Redbubble, the online marketplace for artists, spikes (again) on strong Q1 trading update
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Ecommerce business Redbubble (ASX:RBL) caught the market’s attention this morning with a strong Q1 trading update.
The company owns and operates online marketplaces that provide a vehicle for independent artists to sell their designs.
Redbubble, which derives more than half its sales from North America, said gross revenue increased to $70m for the three months to September (up 48 per cent).
That fed through to underlying earnings momentum, as company reported EBITDA of $2.2m — a turnaround from a $1.8m loss in the prior year comparative period.
The results continued the recent rally in RBL’s recent share price, which has now doubled since July:
Redbubble said the Q1 revenue increase was primarily driven by strong growth in its TeePublic business, which it acquired earlier this year.
The management team also highlighted a renewed focus on operational efficiency, which has seen revenue growth accompanied by a reduction in costs.
In particular, they noted a shift away from a “higher cost” social media strategy towards brand association channels, customer retention strategies based around the Redbubble app and a targeted shift towards Google Shopping.
Redbuble also said EBITDA got a boost from its decision to implement new accounting standards around property leases, effective from July 1.
The new rules, which require leases to be moved to the balance sheet, mean rent expenses paid on property leases are no longer recognised on the P&L. As a result, Redbubble’s Q1 EBITDA figures got a $700,000 boost, while free cash flow rose by $900,000.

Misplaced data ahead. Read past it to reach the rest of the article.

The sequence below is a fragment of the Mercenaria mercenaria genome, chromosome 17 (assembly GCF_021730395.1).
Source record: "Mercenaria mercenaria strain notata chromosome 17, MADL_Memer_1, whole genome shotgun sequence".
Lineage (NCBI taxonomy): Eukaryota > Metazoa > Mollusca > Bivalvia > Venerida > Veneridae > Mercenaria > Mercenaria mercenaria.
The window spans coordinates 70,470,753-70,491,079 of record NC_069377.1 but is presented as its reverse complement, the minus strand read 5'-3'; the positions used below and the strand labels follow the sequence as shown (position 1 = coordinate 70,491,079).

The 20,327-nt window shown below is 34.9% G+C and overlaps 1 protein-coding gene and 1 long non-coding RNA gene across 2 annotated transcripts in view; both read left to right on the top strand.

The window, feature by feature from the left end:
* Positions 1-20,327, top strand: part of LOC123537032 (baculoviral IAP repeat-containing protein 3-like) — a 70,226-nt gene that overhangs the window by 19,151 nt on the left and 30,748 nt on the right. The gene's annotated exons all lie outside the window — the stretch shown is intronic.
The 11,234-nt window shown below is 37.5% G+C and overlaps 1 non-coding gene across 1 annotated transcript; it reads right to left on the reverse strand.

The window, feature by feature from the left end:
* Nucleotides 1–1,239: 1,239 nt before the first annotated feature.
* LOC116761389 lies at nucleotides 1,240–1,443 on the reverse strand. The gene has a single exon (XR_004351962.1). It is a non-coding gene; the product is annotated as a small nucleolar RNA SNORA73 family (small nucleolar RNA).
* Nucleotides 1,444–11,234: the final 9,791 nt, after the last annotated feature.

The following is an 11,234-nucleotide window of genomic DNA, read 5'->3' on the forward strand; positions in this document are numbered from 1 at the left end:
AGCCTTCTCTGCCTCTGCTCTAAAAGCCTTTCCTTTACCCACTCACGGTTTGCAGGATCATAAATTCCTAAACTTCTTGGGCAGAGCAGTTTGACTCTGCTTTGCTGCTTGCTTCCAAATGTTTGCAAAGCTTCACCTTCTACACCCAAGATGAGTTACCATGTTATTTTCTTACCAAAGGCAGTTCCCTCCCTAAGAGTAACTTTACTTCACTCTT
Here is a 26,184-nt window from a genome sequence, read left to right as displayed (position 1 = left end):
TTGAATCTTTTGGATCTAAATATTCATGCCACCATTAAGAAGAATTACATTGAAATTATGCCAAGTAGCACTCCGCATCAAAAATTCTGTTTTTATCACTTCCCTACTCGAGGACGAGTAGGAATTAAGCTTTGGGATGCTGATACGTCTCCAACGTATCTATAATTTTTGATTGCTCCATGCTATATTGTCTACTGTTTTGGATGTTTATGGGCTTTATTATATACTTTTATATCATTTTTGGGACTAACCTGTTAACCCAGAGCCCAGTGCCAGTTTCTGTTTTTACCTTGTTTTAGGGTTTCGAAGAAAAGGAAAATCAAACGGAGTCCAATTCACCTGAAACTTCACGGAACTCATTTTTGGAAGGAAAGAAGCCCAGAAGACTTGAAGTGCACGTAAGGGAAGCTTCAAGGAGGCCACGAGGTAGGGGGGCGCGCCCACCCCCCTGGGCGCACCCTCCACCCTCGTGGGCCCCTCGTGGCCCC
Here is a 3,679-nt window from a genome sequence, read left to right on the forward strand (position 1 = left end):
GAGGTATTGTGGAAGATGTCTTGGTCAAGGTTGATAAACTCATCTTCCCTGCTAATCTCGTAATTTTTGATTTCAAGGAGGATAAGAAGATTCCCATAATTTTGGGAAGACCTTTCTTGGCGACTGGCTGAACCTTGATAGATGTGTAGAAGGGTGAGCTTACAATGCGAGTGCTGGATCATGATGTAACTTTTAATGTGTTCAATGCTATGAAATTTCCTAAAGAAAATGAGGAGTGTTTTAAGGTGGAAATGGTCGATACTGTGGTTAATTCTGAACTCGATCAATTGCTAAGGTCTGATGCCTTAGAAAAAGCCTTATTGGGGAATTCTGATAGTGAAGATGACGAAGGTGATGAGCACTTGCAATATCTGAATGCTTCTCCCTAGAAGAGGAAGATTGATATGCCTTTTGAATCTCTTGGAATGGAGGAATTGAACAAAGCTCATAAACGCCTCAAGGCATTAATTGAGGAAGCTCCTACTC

The company said it remains focused on a number of strategic initiatives, which include driven revenue from highly-rated “authentic sellers”, increasing memberships on its platforms and improving the user experience for web and mobile.
Wisetech Global (ASX:WTC) has issued another response to last week’s report from J Capital Research, which was heavily critical of WTC’s acquisitive-focused growth strategy. WTC has spent around $400m buying 33 companies since listing in 2016. In defending itself, Wisetech argued that integrating new businesses is essential to the “speed of development necessary to deliver on our global customs strategy”.
The response stemmed the bleeding on WTC shares, which came out of a trading halt and climbed by five per cent after getting hammered in the immediate fallout from the report.
SaaS provider AppsVillage (ASX:APV) also jumped in morning trade, after announcing a deal with US-based loan procurement company Seek Capital. The deal forms part of APV’s strategy to expand into small-business lending services for its existing customer base.
Meanwhile, shares in family-photo sharing app TinyBeans (ASX:TNY) — one of the standout small-cap performers this year — slumped after a Q1 trading update. The company reported active user growth of 50k in the quarter to 1.28m, but markets were looking for more — the stock fell more than 20 per cent in morning trade.